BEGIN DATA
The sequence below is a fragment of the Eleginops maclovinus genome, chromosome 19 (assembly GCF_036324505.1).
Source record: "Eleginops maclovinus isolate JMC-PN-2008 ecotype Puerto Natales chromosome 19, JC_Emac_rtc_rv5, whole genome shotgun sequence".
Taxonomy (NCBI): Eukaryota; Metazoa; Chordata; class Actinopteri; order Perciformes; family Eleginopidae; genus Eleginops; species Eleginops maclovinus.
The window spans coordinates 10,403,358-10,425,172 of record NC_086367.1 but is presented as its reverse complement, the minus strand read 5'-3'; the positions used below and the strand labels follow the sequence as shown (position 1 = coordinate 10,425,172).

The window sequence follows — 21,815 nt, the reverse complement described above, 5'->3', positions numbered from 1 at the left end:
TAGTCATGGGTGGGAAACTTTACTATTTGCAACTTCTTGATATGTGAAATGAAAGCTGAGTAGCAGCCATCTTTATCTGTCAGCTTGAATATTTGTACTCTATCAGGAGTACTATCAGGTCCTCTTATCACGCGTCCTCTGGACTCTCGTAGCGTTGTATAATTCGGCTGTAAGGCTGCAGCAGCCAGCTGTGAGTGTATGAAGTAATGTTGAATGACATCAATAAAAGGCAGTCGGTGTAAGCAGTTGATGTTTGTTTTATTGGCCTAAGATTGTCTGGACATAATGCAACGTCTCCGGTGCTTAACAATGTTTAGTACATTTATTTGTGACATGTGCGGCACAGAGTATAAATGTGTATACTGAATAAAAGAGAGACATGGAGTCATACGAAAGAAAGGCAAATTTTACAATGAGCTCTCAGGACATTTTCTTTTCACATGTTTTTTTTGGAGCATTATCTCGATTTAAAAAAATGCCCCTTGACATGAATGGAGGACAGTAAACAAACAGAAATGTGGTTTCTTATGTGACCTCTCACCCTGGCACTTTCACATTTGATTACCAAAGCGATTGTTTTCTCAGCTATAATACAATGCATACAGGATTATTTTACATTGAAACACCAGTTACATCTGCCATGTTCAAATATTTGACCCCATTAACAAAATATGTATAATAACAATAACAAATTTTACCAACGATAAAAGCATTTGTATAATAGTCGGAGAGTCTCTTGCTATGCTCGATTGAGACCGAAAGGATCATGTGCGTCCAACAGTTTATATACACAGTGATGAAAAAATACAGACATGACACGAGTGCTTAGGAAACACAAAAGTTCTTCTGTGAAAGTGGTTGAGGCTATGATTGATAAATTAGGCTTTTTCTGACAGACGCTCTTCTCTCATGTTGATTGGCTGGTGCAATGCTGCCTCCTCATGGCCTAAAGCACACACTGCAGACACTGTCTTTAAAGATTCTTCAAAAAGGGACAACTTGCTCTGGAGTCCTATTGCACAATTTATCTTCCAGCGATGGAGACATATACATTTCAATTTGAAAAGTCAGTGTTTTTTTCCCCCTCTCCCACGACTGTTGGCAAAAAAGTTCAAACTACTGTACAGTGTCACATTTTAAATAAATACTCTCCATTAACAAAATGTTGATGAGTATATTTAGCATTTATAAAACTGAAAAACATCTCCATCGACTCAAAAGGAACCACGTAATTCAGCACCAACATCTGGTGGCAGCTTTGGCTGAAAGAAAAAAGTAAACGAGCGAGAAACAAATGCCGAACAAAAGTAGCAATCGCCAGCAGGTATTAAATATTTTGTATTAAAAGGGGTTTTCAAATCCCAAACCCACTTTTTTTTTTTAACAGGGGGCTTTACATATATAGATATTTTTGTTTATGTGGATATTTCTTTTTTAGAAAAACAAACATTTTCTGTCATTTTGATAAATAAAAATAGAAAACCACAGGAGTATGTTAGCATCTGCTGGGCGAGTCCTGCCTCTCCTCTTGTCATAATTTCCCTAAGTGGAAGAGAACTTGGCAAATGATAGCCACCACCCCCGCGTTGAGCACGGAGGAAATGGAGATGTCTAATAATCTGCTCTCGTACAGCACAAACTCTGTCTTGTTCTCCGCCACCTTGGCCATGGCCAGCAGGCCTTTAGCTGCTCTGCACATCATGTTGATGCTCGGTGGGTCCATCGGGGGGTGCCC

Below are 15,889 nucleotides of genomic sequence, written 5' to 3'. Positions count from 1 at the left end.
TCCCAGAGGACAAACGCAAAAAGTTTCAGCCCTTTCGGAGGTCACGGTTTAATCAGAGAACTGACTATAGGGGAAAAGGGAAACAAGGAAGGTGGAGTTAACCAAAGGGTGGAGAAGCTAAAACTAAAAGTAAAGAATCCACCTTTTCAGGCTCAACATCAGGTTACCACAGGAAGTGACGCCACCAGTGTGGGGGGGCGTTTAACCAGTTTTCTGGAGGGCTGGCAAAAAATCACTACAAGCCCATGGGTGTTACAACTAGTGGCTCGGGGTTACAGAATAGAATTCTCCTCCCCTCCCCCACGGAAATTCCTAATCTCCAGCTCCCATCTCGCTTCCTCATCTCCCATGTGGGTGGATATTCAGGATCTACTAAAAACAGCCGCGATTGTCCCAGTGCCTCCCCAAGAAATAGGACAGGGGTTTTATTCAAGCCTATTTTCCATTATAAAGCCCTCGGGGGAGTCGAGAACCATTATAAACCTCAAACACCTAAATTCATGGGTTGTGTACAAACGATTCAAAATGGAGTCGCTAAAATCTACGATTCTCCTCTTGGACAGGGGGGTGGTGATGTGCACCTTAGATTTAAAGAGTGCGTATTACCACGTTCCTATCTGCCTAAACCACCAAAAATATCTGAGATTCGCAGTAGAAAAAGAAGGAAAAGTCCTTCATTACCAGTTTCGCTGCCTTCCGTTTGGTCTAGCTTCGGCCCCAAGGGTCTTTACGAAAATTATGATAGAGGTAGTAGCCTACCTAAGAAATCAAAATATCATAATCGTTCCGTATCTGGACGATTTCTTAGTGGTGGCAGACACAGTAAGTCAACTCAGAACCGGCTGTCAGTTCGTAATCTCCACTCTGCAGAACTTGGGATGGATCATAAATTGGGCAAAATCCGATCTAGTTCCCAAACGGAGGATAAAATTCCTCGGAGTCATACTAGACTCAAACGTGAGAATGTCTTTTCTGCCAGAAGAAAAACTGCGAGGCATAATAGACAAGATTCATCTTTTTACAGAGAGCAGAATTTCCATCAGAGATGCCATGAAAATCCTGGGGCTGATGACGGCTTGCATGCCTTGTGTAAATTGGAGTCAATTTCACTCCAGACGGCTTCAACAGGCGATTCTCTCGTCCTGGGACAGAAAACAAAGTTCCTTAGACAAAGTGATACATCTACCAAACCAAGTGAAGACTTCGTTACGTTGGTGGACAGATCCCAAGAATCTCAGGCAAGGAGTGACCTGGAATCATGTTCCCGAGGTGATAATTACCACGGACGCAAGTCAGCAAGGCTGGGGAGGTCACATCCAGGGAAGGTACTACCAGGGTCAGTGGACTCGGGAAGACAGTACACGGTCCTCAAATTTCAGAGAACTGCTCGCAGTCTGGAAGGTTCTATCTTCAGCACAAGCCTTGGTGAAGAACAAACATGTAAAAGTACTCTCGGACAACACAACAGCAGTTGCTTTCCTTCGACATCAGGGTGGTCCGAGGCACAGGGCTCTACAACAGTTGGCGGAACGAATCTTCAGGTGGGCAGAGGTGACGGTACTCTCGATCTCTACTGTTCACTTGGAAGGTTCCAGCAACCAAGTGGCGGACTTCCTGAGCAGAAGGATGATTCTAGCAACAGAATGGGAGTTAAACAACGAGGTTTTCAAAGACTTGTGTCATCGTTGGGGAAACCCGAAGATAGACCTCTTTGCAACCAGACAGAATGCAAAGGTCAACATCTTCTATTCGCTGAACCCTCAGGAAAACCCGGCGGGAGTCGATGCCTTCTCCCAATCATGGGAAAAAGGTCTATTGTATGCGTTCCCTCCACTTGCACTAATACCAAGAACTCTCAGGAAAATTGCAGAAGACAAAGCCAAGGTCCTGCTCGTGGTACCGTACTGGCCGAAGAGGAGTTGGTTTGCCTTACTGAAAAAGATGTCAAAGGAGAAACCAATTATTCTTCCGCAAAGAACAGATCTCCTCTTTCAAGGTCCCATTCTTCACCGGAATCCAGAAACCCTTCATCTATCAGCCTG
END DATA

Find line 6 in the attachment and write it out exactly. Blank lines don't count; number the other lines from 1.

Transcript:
TAGTCATGGGTGGGAAACTTTACTATTTGCAACTTCTTGATATGTGAAATGAAAGCTGAGTAGCAGCCATCTTTATCTGTCAGCTTGAATATTTGTACTCTATCAGGAGTACTATCAGGTCCTCTTATCACGCGTCCTCTGGACTCTCGTAGCGTTGTATAATTCGGCTGTAAGGCTGCAGCAGCCAGCTGTGAGTGTATGAAGTAATGTTGAATGACATCAATAAAAGGCAGTCGGTGTAAGCAGTTGATGTTTGTTTTATTGGCCTAAGATTGTCTGGACATAATGCAACGTCTCCGGTGCTTAACAATGTTTAGTACATTTATTTGTGACATGTGCGGCACAGAGTATAAATGTGTATACTGAATAAAAGAGAGACATGGAGTCATACGAAAGAAAGGCAAATTTTACAATGAGCTCTCAGGACATTTTCTTTTCACATGTTTTTTTTGGAGCATTATCTCGATTTAAAAAAATGCCCCTTGACATGAATGGAGGACAGTAAACAAACAGAAATGTGGTTTCTTATGTGACCTCTCACCCTGGCACTTTCACATTTGATTACCAAAGCGATTGTTTTCTCAGCTATAATACAATGCATACAGGATTATTTTACATTGAAACACCAGTTACATCTGCCATGTTCAAATATTTGACCCCATTAACAAAATATGTATAATAACAATAACAAATTTTACCAACGATAAAAGCATTTGTATAATAGTCGGAGAGTCTCTTGCTATGCTCGATTGAGACCGAAAGGATCATGTGCGTCCAACAGTTTATATACACAGTGATGAAAAAATACAGACATGACACGAGTGCTTAGGAAACACAAAAGTTCTTCTGTGAAAGTGGTTGAGGCTATGATTGATAAATTAGGCTTTTTCTGACAGACGCTCTTCTCTCATGTTGATTGGCTGGTGCAATGCTGCCTCCTCATGGCCTAAAGCACACACTGCAGACACTGTCTTTAAAGATTCTTCAAAAAGGGACAACTTGCTCTGGAGTCCTATTGCACAATTTATCTTCCAGCGATGGAGACATATACATTTCAATTTGAAAAGTCAGTGTTTTTTTCCCCCTCTCCCACGACTGTTGGCAAAAAAGTTCAAACTACTGTACAGTGTCACATTTTAAATAAATACTCTCCATTAACAAAATGTTGATGAGTATATTTAGCATTTATAAAACTGAAAAACATCTCCATCGACTCAAAAGGAACCACGTAATTCAGCACCAACATCTGGTGGCAGCTTTGGCTGAAAGAAAAAAGTAAACGAGCGAGAAACAAATGCCGAACAAAAGTAGCAATCGCCAGCAGGTATTAAATATTTTGTATTAAAAGGGGTTTTCAAATCCCAAACCCACTTTTTTTTTTTAACAGGGGGCTTTACATATATAGATATTTTTGTTTATGTGGATATTTCTTTTTTAGAAAAACAAACATTTTCTGTCATTTTGATAAATAAAAATAGAAAACCACAGGAGTATGTTAGCATCTGCTGGGCGAGTCCTGCCTCTCCTCTTGTCATAATTTCCCTAAGTGGAAGAGAACTTGGCAAATGATAGCCACCACCCCCGCGTTGAGCACGGAGGAAATGGAGATGTCTAATAATCTGCTCTCGTACAGCACAAACTCTGTCTTGTTCTCCGCCACCTTGGCCATGGCCAGCAGGCCTTTAGCTGCTCTGCACATCATGTTGATGCTCGGTGGGTCCATCGGGGGGTGCCC